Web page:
When Andy Soucek embarked on a campaign in Formula 2 this year, he probably had little idea what a great season he would have. As well as taking the title, he earned himself a prize test with Williams – which happened on Tuesday during the young driver days at Jerez in Spain.
The Spaniard spoke to reporters after topping the times in the session about how his day had gone, his season in F2 and his hopes for the future.Q. What was your program today?
AS: Pretty much all short runs, apart from a few where I did a bit more. It was more a case of getting used to the car and getting the confidence to push as hard as I could. But I'm really happy because the team gave me the opportunity to perform well and push for a good lap time. They gave me everything necessary to really feel comfortable and I could really push to the limit. I just had two spins in the slower corners under braking, which were not really such a big deal. I flat-spotted two sets of tires, which I'm worried about a bit, but there were no other big mistakes. It was a very good lap time at the end of the day as well, I think.
Q. Did you stall when you spun and brought out the red flags, or did the team tell you to turn the car off?
AS: We turned it off because it was in safe mode – otherwise it gets too hot. And I didn't have enough steering to get the car off the track without spinning. I got very close to the curb, so decided to stop it there rather than risk damaging the rear tires.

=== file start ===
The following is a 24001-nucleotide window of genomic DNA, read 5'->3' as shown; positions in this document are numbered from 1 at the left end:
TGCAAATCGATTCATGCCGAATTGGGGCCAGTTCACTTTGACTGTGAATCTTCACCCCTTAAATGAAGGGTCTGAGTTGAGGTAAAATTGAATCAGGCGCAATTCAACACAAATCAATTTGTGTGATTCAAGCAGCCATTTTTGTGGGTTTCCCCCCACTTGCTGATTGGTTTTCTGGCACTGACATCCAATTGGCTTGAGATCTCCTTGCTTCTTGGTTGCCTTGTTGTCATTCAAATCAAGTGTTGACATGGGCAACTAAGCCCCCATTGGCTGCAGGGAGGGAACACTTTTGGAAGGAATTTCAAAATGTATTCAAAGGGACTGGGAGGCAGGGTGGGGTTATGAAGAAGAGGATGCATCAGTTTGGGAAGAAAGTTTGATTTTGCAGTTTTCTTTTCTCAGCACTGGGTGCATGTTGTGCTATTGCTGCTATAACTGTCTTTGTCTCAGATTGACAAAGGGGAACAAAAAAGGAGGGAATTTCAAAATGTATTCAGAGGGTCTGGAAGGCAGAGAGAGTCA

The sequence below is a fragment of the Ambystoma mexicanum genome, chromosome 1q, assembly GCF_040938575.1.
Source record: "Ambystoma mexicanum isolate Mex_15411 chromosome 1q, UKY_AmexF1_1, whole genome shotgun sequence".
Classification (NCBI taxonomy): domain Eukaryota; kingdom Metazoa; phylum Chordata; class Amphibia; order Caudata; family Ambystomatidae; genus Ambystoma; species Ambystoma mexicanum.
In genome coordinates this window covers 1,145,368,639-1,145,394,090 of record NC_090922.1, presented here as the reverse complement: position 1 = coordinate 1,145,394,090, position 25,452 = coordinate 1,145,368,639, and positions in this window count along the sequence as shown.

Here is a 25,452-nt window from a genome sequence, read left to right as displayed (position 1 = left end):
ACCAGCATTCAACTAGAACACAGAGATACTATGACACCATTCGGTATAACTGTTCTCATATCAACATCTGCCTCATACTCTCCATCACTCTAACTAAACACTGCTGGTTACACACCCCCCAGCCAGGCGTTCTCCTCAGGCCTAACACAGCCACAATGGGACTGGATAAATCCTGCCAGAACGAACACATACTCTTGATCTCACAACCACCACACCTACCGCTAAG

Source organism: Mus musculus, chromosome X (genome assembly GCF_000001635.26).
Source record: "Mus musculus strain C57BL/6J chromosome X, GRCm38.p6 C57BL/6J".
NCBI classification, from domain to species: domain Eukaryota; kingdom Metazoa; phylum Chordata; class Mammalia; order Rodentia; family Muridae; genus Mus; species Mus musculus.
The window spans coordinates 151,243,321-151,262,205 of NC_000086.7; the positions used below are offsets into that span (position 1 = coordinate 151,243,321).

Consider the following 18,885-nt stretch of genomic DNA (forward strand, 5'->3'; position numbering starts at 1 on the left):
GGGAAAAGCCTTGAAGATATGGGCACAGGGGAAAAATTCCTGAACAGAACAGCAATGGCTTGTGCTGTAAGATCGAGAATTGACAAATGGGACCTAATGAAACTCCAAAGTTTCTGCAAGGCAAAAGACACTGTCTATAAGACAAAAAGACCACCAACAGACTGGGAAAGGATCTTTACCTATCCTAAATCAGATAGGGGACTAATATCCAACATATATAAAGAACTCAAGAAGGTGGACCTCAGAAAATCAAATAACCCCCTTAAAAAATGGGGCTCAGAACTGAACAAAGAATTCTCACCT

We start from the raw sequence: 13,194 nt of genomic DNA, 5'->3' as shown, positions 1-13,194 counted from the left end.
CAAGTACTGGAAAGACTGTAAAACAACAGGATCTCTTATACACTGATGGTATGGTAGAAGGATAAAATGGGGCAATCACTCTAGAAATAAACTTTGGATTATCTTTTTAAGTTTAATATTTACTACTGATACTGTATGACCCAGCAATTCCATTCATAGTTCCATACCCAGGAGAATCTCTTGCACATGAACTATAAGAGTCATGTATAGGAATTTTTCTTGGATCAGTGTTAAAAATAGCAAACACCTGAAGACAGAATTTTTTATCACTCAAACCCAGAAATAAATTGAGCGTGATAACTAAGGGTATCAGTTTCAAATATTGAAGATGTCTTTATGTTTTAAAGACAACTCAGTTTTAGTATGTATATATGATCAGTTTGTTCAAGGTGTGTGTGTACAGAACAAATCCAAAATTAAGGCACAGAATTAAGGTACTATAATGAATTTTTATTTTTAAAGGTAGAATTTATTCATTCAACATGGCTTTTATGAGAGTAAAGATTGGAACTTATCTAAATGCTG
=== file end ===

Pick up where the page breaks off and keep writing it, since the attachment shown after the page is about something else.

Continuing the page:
Q. Did that have any mental effect on you? Within 15 minutes of the spin, you set the fastest lap of the day.
AS: No. A friend of mine said he was pleased that I was able to recover quickly after the spin. I'm a driver who doesn't really need a lot of time to adapt to new circumstances. That's one of my strong points. I get the confidence very quickly. So, I could push on the next set of rear tires and really go for it, but I'm very grateful that Williams had the new set of tires for me to enable me to do it, because the others were flat-spotted.
Q. How does this compare to your first F1 test with Toyota in 2005?
AS: I don't really remember much about the Toyota test. I'm pretty sure it was much slower than today.
Q. What were your impressions of a Formula 1 car today?
AS: I'm really amazed. When I came back to GP2 from the Toyota, the difference was not huge, but coming from F2 to here, with the difference of 18 seconds a lap, the first laps I did were amazing – I thought I was never going to reach the limit. But it's like anything. It's a car and it has four wheels and a certain amount of grip. At some stage you reach the level, and I did. I think I did a good job.
Q. Are you at a difficult point in your career now? There's nowhere to go but F1...
AS: It's not difficult at all. It's a great position, and I want to go to F1.
Q. How much will today's performance help your cause for an F1 race seat next year?